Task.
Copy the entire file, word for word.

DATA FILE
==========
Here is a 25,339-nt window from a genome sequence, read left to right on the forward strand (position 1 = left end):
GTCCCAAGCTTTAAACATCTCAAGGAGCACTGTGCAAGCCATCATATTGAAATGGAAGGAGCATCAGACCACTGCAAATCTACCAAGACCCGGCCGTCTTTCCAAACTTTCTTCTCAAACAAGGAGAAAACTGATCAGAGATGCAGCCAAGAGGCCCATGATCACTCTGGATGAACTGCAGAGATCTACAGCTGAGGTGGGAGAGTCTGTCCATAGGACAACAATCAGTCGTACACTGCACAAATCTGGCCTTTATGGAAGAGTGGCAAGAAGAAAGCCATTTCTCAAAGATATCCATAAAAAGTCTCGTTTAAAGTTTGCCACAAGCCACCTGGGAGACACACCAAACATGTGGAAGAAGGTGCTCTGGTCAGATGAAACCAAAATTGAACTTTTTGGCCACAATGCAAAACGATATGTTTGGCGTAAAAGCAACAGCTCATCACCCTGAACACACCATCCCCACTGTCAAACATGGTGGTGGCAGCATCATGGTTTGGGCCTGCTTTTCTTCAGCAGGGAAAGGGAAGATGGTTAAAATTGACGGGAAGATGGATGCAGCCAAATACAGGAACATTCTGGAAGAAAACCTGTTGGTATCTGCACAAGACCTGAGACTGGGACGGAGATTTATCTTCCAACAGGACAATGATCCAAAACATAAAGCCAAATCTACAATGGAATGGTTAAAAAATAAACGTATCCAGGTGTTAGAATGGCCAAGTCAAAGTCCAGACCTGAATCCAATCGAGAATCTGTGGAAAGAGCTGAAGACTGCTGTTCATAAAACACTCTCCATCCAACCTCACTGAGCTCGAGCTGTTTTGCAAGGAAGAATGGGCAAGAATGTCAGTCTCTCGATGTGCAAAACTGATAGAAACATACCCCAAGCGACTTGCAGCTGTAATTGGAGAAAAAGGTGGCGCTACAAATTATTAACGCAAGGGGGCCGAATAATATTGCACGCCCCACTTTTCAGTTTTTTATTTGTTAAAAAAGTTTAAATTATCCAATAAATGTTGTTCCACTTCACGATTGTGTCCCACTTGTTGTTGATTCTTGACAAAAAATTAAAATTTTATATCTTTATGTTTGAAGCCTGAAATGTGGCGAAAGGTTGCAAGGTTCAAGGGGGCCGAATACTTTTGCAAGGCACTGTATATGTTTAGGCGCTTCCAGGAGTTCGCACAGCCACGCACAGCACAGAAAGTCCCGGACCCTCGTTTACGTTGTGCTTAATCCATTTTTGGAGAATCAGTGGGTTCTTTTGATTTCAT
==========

Here is a 25,339-nt window from a genome sequence, read left to right on the forward strand (position 1 = left end):
GTCCCAAGCTTTAAACATCTCAAGGAGCACTGTGCAAGCCATCATATTGAAATGGAAGGAGCATCAGACCACTGCAAATCTACCAAGACCCGGCCGTCTTTCCAAACTTTCTTCTCAAACAAGGAGAAAACTGATCAGAGATGCAGCCAAGAGGCCCATGATCACTCTGGATGAACTGCAGAGATCTACAGCTGAGGTGGGAGAGTCTGTCCATAGGACAACAATCAGTCGTACACTGCACAAATCTGGCCTTTATGGAAGAGTGGCAAGAAGAAAGCCATTTCTCAAAGATATCCATAAAAAGTCTCGTTTAAAGTTTGCCACAAGCCACCTGGGAGACACACCAAACATGTGGAAGAAGGTGCTCTGGTCAGATGAAACCAAAATTGAACTTTTTGGCCACAATGCAAAACGATATGTTTGGCGTAAAAGCAACAGCTCATCACCCTGAACACACCATCCCCACTGTCAAACATGGTGGTGGCAGCATCATGGTTTGGGCCTGCTTTTCTTCAGCAGGGAAAGGGAAGATGGTTAAAATTGACGGGAAGATGGATGCAGCCAAATACAGGAACATTCTGGAAGAAAACCTGTTGGTATCTGCACAAGACCTGAGACTGGGACGGAGATTTATCTTCCAACAGGACAATGATCCAAAACATAAAGCCAAATCTACAATGGAATGGTTAAAAAATAAACGTATCCAGGTGTTAGAATGGCCAAGTCAAAGTCCAGACCTGAATCCAATCGAGAATCTGTGGAAAGAGCTGAAGACTGCTGTTCATAAAACACTCTCCATCCAACCTCACTGAGCTCGAGCTGTTTTGCAAGGAAGAATGGGCAAGAATGTCAGTCTCTCGATGTGCAAAACTGATAGAAACATACCCCAAGCGACTTGCAGCTGTAATTGGAGAAAAAGGTGGCGCTACAAATTATTAACGCAAGGGGGCCGAATAATATTGCACGCCCCACTTTTCAGTTTTTTATTTGTTAAAAAAGTTTAAATTATCCAATAAATGTTGTTCCACTTCACGATTGTGTCCCACTTGTTGTTGATTCTTGACAAAAAATTAAAATTTTATATCTTTATGTTTGAAGCCTGAAATGTGGCGAAAGGTTGCAAGGTTCAAGGGGGCCGAATACTTTTGCAAGGCACTGTATATGTTTAGGCGCTTCCAGGAGTTCGCACAGCCACGCACAGCACAGAAAGTCCCGGACCCTCGTTTACGTTGTGCTTAATCCATTTTTGGAGAATCAGTGGGTTCTTTTGATTTCAT